Consider the elliptic curve defined by the cubic: $$ a^3 + a^2b + ab^2 + b^3 + (a^2 + ab + b^2)c - (a+b)c^2 - c^3 = 0 $$ in $\mathbb{P^2}$ with distinguished point $[1, -1, 0]$ as identity.

Recently I learned that the real points of the identity component of this curve naturally parameterise Euclidean triangles with a neat property. Specifically they are scalene triangles such that the triangle formed by intersecting angle bisectors with opposite sides is isosceles. Here's an example:

An isosceles extriangle

(The triangle in red, constructed from one internal and two external angle bisectors, is isosceles.)

Let's call this property $P$. See here for a fuller discussion, with more pictures and a little history.

This means that given two triangles satisfying property $P$, there is a naturally associated third: their sum under elliptic curve addition. My questions are:

  1. Can we find a geometric construction for the sum of two of these triangles ?

  2. Is there is a natural family of geometric objects parameterised by the non-identity component of the elliptic curve ?

Regarding the second question, as discussed here it seems like triangles are out but it seems plausible we could find something. E.g., an idea with the sort of flavour I have in mind is as follows: a triangle satisfying property $P$, has a distinguished side. We can regard the other two sides as a singular quadric. Perhaps admitting non-singular quadrics gives us room to find an interpretation for points on this other component.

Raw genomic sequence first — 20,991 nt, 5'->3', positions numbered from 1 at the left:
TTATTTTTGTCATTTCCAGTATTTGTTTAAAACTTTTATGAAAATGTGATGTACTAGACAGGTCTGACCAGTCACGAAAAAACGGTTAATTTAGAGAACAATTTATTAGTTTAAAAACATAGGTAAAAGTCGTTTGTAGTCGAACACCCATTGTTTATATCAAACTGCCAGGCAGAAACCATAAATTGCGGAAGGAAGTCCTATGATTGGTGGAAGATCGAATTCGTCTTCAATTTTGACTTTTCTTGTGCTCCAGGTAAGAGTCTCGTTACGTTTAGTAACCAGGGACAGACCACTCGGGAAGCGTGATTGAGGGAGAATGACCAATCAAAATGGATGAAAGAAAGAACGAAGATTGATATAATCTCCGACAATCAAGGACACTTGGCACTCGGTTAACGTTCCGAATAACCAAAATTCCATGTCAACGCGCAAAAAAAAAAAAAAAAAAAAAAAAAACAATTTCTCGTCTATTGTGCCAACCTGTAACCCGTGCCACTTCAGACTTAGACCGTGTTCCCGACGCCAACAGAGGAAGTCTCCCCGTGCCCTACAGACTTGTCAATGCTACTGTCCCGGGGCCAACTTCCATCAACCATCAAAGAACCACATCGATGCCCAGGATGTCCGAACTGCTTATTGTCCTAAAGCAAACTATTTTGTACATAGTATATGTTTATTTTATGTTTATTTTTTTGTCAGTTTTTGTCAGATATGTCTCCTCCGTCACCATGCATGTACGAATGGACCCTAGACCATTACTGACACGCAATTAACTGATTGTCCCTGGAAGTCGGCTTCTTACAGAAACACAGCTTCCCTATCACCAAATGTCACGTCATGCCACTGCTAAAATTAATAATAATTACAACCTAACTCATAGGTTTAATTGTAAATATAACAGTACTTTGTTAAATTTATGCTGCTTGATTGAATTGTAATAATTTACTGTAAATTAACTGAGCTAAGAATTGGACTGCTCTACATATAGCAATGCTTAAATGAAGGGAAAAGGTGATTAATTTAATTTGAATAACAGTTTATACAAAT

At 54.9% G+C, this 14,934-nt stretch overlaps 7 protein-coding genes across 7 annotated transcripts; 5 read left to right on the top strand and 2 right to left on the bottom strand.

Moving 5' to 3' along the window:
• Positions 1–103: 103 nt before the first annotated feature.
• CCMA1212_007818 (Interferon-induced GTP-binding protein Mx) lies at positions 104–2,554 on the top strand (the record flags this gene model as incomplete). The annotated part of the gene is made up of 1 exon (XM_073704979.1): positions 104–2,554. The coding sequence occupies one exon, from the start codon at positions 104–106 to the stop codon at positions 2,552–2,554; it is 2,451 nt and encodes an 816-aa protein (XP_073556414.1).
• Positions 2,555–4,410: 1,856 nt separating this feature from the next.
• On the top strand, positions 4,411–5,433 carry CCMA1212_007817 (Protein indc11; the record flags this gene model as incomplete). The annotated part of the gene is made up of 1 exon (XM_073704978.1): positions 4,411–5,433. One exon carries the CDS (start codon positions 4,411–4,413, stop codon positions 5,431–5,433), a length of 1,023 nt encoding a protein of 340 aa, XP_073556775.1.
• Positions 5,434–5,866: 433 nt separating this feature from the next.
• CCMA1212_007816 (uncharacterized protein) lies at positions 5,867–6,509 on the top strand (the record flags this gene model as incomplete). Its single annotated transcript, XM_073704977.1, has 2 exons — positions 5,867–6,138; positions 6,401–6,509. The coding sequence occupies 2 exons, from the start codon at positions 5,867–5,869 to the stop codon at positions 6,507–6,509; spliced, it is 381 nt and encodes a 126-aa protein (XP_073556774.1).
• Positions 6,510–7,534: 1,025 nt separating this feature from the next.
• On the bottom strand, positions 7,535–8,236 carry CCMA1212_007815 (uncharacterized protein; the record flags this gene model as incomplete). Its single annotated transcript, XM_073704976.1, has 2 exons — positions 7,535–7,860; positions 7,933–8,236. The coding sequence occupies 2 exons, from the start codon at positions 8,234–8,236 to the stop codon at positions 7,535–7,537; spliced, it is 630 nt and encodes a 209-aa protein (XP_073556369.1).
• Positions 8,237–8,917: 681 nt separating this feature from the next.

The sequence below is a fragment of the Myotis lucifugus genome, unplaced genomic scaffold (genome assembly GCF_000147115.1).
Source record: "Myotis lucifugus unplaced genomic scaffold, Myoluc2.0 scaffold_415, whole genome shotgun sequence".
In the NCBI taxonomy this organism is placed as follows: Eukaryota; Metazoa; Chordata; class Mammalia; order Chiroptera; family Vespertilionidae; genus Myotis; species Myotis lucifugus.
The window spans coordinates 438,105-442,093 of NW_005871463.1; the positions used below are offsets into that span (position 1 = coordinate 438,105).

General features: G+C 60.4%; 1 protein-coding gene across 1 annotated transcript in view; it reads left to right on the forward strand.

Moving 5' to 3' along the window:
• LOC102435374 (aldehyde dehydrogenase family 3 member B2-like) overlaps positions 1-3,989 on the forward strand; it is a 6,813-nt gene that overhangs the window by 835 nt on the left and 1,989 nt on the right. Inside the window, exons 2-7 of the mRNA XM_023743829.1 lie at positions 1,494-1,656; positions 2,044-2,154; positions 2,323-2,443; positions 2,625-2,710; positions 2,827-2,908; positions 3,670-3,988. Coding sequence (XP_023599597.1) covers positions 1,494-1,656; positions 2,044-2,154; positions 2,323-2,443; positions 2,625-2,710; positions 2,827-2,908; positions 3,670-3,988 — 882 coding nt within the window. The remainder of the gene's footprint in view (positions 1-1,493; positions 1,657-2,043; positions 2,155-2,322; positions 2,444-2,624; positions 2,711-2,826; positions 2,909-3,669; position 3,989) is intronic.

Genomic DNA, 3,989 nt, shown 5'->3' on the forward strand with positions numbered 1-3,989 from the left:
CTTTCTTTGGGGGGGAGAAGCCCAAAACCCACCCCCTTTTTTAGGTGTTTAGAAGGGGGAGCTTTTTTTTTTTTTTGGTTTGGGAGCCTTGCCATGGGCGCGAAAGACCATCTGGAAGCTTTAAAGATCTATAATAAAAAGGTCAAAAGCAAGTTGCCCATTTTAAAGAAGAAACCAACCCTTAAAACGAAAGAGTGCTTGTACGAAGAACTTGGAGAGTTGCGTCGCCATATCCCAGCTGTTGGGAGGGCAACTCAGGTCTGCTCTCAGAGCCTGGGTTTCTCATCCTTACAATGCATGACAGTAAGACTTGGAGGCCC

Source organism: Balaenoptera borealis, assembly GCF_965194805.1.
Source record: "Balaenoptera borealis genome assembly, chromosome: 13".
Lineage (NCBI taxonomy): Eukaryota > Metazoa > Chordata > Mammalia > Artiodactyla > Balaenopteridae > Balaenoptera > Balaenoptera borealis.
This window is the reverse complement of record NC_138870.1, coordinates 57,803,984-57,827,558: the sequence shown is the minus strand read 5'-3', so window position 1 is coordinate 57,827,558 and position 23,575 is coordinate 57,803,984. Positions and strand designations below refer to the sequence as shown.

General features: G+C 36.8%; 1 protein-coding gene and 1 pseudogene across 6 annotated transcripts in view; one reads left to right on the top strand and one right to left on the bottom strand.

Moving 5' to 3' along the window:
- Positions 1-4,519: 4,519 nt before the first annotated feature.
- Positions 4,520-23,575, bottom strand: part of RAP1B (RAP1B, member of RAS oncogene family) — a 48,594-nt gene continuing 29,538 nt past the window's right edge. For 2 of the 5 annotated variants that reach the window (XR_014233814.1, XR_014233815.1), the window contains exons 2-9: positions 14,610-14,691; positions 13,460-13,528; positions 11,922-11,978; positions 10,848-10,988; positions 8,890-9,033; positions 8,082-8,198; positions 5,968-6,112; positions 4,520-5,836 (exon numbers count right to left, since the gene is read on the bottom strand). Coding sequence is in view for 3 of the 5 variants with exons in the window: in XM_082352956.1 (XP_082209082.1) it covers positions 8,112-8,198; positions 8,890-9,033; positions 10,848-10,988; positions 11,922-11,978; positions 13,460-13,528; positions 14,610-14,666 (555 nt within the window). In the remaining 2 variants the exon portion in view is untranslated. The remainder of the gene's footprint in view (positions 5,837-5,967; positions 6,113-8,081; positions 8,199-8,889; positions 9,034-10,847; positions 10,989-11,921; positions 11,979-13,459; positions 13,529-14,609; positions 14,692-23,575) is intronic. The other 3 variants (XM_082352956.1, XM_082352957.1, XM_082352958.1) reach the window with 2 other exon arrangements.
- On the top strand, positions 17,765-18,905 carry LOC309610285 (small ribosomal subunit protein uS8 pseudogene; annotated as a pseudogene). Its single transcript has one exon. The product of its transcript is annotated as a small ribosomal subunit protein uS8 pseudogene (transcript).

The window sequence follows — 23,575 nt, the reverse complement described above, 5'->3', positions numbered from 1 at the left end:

• as for the second question, to see the "complex triangles" you can "rotate" $y$ and plot $(x,iy)$ instead of $(x,y)$ to get a picture. Circles become hyperbolas, but the angle "bissection" becomes a bit strange to describe. The real triangles can be plotted normally with exterior bissectors. – mercio Jan 12 '17 at 16:34
  • you can also plot $(x,y^2)$ instead, which will have the added bonus that whatever construction works for the addition procedure will work the same on both components. – mercio Jan 12 '17 at 18:18
  • Thanks for these very interesting remarks @mercio. I don't think I quite follow you though, as I can't quite see what your $x, y$ are. My first guess was $x = b/c, y = a/c$ but this doesn't seem to fit with your remarks. Perhaps you could give an example of a candidate object corresponding to the point $[a,b,c] = [1-\sqrt{17}, 1-\sqrt{17},8]$? – Oliver Nash Jan 12 '17 at 20:14
  • I mean, if you try to plot the triangles as in your demo, with a fixed horizontal segment $[AB]$ on the $x$ axis, and with $C$ varying so that $A'C' = B'C'$, what happens when the triangle inequality is not satisfied is that the $y$ coordinate of everyone is purely imaginary. So if instead of plotting $(x,y)$ you plot $(x,iy)$ or $(x,y^2)$ you are suddenly looking at real things. – mercio Jan 12 '17 at 21:51
  • @KeD The expression of the group law in coordinates is complicated but if you see anything please do share it. – Oliver Nash Jan 13 '17 at 12:34

This is very nice! For now, I only have a little note to add that is too long for a comment. You can bring the curve $$C: a^3 + a^2b + ab^2 + b^3 + (a^2 + ab + b^2)c - (a+b)c^2 - c^3=0$$ to Weierstrass form $$E: y^2 + 1/3xy = x^3 + 7/9x^2 + 5/27x + 1/81$$ via $C\to E$ with coordinates $$(a/3 + b/3, -a/9,-2a - 2b - c).$$ And then you can easily bring $E$ to a minimal model $y^2 + xy = x^3 + x^2 - 2x$, and compute its Mordell-Weil group: it has rank $1$ and torsion $\mathbb{Z}/2\mathbb{Z}$. The group of rational points in the minimal model is generated by the point $(0,0)$ of order $2$ and the point $(2,2)$ of infinite order. (All this I have done with Magma.)

  • Thanks very much for this, delighted to find someone else who thinks this is a nice thing to think about :) – Oliver Nash Jan 12 '17 at 8:48
  • Incidentally, I came across this problem in this arXiv posting which is mostly a calculation of the group over $\mathbb{Q}$. I didn't quite have the inclination to go through their argument so it's nice to have the confidence boost that the claimed result is correct, provided by your Magma calculations. I'm not sure if you already looked but I give a little more context about this problem here. – Oliver Nash Jan 12 '17 at 8:55

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